With low pay, little respect, poor working conditions and no path to career advancement, how can we expect people of high intelligence and ambition to become classroom teachers? While a few creative, bright, and passionate young people do go into teaching, most are quickly discouraged and leave.
Clearly, change is necessary. Successful education reform depends on transforming teaching from an isolated, freelance culture into an open, collaborative culture that fosters professional excellence and accountability. To turn teaching into a professional career would require offering teachers a multi-level career path that rewards advanced experience and expertise with higher levels of pay, responsibility, supervision, and team management. Teaching should take place in teams comprised of different levels of teachers and interns along with specialists to deliver coordinated programs and curricula to students, provide supervision and mentoring to associate teachers and interns, support the principal with progress and achievement reports, and integrate accountability into teaching practice. Various teaching positions could be created, such as that of a chief instructor, professional teacher, associate teacher, and teaching intern. Teachers should receive meaningful professional development that provides opportunities for teacher research, peer coaching, and curriculum development done by teachers.
When teaching becomes a real profession, more academically able people will be drawn into it. When more able people are drawn into the profession, colleges and other teacher preparation programs will be compelled, by the power of competition, to improve the quality of their training. When better prepared teachers enter the classroom, the quality of the profession will be improved and better quality people will be eager to enlist. And ultimately, of course, the real winners are the children.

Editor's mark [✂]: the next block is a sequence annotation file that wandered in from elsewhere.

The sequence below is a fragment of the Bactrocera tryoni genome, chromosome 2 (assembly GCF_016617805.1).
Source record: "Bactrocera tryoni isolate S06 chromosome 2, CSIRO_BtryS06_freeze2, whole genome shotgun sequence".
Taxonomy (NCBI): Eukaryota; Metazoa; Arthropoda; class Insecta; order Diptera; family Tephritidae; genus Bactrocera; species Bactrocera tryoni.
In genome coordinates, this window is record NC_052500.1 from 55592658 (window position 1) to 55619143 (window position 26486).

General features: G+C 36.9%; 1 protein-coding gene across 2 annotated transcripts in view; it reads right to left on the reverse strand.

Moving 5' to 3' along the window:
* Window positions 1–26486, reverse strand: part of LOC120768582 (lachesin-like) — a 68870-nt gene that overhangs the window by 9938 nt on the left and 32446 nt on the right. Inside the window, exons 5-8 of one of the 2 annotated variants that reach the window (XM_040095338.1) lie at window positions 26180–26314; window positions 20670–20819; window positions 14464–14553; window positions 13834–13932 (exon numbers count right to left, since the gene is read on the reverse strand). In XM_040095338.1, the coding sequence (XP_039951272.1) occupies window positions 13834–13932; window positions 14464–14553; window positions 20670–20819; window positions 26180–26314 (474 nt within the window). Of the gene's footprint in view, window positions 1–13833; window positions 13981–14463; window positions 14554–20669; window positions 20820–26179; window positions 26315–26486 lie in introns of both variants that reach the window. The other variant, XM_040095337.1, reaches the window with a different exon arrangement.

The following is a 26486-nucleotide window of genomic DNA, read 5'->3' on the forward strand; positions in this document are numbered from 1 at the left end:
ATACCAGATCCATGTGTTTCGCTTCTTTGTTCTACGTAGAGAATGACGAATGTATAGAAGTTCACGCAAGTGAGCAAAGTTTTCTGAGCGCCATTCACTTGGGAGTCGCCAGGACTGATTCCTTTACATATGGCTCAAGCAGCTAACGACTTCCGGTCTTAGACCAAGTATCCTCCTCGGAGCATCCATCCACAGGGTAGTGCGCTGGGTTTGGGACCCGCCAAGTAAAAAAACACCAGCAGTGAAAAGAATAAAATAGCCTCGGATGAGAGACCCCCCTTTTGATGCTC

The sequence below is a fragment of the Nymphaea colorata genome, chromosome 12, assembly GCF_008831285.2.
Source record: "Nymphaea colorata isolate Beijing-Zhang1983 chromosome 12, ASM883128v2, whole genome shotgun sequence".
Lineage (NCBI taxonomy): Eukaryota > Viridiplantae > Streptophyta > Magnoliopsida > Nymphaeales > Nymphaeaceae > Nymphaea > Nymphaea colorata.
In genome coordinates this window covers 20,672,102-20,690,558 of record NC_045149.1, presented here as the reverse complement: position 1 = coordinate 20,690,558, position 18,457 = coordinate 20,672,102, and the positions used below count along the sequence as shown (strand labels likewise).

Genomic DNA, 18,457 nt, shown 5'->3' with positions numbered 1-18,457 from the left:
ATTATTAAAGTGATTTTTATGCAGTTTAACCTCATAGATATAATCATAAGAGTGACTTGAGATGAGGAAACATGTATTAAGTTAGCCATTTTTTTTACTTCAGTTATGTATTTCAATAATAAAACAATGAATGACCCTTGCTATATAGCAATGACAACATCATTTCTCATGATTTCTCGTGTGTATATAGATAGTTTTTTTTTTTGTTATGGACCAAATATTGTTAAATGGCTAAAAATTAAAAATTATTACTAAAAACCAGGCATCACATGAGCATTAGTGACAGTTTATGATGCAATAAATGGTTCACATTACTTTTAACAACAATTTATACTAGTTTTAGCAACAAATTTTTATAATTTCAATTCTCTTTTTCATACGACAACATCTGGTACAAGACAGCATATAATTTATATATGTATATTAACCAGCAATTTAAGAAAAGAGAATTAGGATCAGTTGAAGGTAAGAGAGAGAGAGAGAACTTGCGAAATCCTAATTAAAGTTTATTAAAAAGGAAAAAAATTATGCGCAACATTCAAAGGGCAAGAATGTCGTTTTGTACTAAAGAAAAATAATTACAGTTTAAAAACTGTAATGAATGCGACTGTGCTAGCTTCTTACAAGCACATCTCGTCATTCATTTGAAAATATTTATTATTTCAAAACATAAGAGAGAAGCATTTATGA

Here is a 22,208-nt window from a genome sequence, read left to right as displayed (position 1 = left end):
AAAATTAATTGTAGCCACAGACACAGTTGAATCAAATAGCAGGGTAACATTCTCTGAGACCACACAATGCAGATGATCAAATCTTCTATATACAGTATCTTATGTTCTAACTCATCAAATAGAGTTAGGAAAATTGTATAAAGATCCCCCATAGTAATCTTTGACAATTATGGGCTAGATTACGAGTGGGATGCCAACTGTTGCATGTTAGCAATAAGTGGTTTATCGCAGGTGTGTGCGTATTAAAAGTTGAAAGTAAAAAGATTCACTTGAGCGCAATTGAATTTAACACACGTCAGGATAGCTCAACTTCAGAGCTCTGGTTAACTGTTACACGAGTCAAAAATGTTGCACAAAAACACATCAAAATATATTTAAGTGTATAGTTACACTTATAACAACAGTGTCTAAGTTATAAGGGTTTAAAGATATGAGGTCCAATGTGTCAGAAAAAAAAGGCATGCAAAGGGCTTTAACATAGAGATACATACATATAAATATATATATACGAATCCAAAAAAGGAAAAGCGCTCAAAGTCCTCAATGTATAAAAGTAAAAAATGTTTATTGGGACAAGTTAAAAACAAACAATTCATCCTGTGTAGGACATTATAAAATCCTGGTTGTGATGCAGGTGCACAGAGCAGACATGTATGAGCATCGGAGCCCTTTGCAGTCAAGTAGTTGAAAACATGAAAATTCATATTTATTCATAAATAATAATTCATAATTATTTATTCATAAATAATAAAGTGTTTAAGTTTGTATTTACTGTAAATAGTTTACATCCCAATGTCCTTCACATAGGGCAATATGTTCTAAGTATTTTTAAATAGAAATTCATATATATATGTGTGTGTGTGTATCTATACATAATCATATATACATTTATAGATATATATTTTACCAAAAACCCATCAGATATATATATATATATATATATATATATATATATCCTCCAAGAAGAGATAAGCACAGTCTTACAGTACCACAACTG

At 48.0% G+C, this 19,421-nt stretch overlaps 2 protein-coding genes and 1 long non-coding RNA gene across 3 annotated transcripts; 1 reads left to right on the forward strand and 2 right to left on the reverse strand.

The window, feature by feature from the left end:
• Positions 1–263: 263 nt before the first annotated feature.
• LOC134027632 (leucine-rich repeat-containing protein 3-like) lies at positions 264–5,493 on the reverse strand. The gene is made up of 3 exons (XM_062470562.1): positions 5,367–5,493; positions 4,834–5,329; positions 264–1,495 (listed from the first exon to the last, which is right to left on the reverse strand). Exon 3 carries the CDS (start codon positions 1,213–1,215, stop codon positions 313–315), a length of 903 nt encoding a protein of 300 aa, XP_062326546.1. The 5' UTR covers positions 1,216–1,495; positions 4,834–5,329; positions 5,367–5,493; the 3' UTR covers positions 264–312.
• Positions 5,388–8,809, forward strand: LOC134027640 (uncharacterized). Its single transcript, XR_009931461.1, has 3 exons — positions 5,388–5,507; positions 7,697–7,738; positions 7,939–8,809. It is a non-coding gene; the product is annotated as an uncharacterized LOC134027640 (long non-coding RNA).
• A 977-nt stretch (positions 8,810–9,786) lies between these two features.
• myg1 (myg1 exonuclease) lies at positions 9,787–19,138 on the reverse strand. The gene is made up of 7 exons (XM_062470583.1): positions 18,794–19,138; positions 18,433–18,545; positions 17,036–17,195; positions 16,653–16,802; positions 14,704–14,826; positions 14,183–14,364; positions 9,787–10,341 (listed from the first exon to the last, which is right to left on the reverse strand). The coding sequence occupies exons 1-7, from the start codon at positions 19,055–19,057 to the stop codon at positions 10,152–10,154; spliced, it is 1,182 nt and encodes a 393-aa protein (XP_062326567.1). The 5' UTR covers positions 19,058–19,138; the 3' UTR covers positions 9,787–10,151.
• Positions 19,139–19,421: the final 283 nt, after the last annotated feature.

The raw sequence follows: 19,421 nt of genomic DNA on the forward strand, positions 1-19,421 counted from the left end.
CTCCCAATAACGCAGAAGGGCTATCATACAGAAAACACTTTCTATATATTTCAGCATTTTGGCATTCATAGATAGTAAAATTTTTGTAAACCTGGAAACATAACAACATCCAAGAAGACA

This won't happen as long as so-called "education reforms" continue to leave the teacher behind.
Vivian Troen and Katherine C. Boles are the authors of Who's Teaching Your Children? Why the teacher crisis is worse than you think and what can be done about it (Yale University Press). They co-founded the Learning/Teaching Collaborative, one of the country's first professional development schools, and Trilemma Solutions, an education consultancy. Boles is currently a lecturer on education at the Harvard Graduate School of Education and Troen is implementing professional development school initiatives at Brandeis University. They can be reached at their web site www.trilemmasolutions.com. Information is also available at www.yale.edu/yup/books/097417.